Another big challenge is reinforcing the communities, because the yeas of fast social and economic change has opened up the generation gap even more. In result, issues like national identity and cultural values have become more acute, and now that politics is largely defined by the so called Post-Truth era, where emotion takes precedence over fact and rationality, this creates even more cracks in society. In Europe, this process resulted in the rise of various parties that focus on nationalist values and national sovereignty, their agenda being reinforced by the migration pressure from the Middle East. The question is, is there a way to narrow these deep divisions without hurting individual rights. It's a delicate problem that no one seems to have a smart answer to.

Technological advancement is another issue. It radically changes the world. But we shouldn't also forget the fact that 3/4 of all jobs lost in the US for the last decade or so, are due to automatization. The forecast puts almost half of all remaining jobs at risk due to technological progress. This partially explains the deteriorating prospects for some segments of the labor market (but also the emergence of new professions branching out in places unanticipated before). This naturally leads to a sense of distrust in progress as a whole, and the tendency of ordinary folk to vote for anti-establishment parties.

The next big challenge is to find ways to reinforce and reform the systems of global cooperation. Trump's proposed isolationism isolationism and Britain's eagerness to divorce with the EU are hardly unique, single events. The examples of countries that want to remove themselves from various international partnerships are increasing by the day. But the Davos experts believe a sharp turn toward a domestically orientated economy would be very risky. In many areas, including the Syrian crisis and the subsequent refugee crisis, international cooperation and multilateralism seem like the only viable option for finding long-term solutions. Everything else is just pouring more salt onto a wound.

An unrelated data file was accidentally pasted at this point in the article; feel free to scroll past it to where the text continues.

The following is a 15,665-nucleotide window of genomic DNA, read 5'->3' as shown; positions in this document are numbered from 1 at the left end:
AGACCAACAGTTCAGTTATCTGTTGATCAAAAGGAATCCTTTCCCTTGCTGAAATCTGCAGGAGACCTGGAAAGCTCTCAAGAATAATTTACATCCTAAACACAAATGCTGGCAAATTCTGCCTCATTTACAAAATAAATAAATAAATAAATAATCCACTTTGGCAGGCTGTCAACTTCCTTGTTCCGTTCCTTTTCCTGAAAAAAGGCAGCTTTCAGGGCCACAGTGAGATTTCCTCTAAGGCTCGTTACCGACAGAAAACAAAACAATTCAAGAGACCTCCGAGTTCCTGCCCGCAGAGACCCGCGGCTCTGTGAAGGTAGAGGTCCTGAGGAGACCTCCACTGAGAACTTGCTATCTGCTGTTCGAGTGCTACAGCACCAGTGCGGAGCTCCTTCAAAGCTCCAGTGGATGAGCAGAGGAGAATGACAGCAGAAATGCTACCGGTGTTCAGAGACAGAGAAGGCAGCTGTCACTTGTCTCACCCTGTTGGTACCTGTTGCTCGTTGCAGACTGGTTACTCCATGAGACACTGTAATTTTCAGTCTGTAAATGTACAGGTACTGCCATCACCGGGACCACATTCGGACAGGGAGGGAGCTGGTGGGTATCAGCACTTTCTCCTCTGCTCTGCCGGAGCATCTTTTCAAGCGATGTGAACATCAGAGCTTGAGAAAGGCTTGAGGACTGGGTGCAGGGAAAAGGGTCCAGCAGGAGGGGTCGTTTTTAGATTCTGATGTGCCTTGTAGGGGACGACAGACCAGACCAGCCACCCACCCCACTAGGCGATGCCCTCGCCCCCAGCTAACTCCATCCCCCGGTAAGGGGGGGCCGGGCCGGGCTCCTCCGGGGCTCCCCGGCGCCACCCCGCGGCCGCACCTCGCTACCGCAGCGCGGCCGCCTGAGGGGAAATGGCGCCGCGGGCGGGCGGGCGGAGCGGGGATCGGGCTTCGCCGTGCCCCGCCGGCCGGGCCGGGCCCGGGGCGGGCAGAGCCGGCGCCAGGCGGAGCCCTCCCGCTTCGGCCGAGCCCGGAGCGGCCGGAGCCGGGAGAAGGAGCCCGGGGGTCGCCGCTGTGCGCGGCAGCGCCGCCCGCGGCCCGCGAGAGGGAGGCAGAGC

Finally, there's the risk of climate change of course. The last decade has seen a number of environmental challenges emerging: from extreme climate conditions to water shortages to failing attempts to curb carbon emissions. These have consistently featured in all previous analyses, and they bring along a myriad of collateral risks, including social unrest, political turmoil, armed conflict and migration crises. And this year the climate concerns will be more severe than ever, because the last 16 years have broken all temperature records, and the trend seems to be accelerating.

In conclusion, the smart-heads in Davos may be acknowledging all the problems, but the question is, will they move a finger about it this time, or they'll just stick to talking. It's evident that the rising political, economic, social, technological and climate tensions will only be increasing the danger of a systematic collapse, and this makes the global order ever more fragile, and puts the world's collective prosperity at great peril – not to mention its chances for survival. What's more, if 2016 is any guide, many challenges can't even be remotely anticipated, let alone tackled. Which puts us in quite "interesting" times, indeed.

Source: Talk politics.